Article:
Commercial layers can lay between 240-310 eggs in their lifetime. However, the number of eggs laid depends on several other factors, including the feeding and the general environment in which the chicken are kept. For example, loud noise near the chicken houses can affect the egg laying process. Poor feeding can reduce egg production, just like the temperature in the chicken house and diseases like Newcastle. You can tell that a chicken is laying eggs if its comb is brick red, the feathers are shinny and the vent is wide and can take three fingers spread across it.
Why do some layers eat their eggs?
Layers eat their eggs due to lack of calcium in their bodies. They may eat eggs due to lack of protein in their feeds or when the quality of feeds is poor. Lack of calcium in the layers can also be seen when they lay eggs whose shells are light and weak because calcium is mainly used to help produce the eggs.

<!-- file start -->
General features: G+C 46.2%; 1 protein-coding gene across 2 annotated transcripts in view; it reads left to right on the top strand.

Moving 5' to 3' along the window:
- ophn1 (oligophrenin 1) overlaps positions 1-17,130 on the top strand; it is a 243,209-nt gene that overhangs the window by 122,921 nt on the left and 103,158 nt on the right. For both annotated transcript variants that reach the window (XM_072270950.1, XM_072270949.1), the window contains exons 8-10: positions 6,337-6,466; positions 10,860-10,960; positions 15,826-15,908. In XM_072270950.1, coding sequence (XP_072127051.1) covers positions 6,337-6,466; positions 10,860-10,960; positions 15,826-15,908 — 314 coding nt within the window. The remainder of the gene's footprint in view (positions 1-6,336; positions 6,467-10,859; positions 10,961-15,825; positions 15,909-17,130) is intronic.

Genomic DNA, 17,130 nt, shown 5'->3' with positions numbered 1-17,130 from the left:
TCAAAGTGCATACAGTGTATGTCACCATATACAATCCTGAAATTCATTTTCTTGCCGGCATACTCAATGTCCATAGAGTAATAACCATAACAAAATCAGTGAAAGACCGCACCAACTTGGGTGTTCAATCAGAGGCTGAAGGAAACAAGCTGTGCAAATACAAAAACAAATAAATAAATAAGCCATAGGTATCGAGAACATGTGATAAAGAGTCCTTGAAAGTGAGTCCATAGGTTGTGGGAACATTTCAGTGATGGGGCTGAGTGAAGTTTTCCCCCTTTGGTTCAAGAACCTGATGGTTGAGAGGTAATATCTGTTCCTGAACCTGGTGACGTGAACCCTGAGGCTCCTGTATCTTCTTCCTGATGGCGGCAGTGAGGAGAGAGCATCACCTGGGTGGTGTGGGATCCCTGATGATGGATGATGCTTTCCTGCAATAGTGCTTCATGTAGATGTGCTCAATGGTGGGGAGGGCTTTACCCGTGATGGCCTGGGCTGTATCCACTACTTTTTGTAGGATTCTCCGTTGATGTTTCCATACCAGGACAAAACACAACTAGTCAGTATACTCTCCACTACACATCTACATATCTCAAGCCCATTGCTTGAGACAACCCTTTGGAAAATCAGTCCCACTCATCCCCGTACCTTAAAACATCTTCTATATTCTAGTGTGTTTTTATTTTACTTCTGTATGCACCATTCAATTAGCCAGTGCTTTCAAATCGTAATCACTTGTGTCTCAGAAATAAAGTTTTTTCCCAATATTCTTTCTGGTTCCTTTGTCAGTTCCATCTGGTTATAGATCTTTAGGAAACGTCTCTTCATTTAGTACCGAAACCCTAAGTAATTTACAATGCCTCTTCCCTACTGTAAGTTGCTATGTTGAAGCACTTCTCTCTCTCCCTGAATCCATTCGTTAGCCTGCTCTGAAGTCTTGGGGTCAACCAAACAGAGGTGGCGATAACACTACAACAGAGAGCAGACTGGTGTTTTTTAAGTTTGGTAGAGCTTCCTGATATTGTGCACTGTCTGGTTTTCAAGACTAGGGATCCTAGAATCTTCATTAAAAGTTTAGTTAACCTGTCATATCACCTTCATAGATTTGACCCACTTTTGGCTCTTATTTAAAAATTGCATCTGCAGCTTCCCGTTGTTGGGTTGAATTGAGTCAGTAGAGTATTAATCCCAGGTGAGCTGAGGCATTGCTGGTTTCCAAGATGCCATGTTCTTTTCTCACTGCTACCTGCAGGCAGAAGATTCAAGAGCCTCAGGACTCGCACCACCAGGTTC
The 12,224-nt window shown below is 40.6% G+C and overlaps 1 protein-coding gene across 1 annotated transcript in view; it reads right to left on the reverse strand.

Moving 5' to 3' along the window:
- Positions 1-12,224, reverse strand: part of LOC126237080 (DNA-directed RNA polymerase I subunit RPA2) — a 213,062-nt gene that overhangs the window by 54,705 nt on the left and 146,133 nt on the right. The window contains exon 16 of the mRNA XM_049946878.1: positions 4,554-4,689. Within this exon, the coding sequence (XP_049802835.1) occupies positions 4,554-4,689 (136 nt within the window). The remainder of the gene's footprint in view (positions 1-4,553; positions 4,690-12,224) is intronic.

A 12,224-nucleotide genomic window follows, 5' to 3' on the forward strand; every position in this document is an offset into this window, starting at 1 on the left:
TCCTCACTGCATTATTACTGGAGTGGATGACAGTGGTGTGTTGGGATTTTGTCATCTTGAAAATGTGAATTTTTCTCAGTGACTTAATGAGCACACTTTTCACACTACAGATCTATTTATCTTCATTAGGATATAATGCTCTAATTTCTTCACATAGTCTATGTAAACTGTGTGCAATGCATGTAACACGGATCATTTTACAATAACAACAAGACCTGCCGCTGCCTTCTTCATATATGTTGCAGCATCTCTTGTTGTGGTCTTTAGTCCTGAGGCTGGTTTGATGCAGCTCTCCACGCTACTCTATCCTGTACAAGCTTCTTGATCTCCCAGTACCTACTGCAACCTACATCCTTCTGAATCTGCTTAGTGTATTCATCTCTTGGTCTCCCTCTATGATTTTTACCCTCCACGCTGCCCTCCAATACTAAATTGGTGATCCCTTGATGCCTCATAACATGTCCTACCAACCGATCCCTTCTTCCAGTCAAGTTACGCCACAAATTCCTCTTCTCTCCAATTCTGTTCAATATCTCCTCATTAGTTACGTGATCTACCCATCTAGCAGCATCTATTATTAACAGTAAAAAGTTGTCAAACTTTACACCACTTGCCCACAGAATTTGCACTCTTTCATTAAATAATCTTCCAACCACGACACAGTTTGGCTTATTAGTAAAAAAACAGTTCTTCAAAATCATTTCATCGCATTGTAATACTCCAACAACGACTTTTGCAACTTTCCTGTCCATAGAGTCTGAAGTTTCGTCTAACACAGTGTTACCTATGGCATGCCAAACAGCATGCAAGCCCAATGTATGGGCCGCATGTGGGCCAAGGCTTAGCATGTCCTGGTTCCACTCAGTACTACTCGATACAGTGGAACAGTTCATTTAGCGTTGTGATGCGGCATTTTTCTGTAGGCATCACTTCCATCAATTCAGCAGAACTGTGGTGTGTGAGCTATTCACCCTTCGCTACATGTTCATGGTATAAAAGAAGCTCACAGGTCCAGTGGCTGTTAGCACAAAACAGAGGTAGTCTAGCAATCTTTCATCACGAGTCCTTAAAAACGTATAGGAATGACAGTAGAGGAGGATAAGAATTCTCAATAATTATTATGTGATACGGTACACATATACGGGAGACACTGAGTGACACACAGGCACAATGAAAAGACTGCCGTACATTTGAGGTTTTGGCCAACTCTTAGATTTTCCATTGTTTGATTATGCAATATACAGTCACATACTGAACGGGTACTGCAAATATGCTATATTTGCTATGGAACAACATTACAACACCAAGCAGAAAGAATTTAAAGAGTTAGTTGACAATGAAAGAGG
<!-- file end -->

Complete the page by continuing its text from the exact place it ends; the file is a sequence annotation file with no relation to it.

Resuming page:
How many eggs does a highly productive indigenous chicken lay per year? The number of eggs laid by an indigenous chicken depends on the feed and management practices. Under normal scavenging conditions, with no feeds supplementation, a productive hen would lay 45 eggs in a year. The same bird will lay 120 eggs under semi-intensive conditions with artificial brooding, that is, it is allowed to sit on the eggs, but the chicks are taken away as soon as they hatch; and 180 eggs if the eggs are collected and hatched artificially.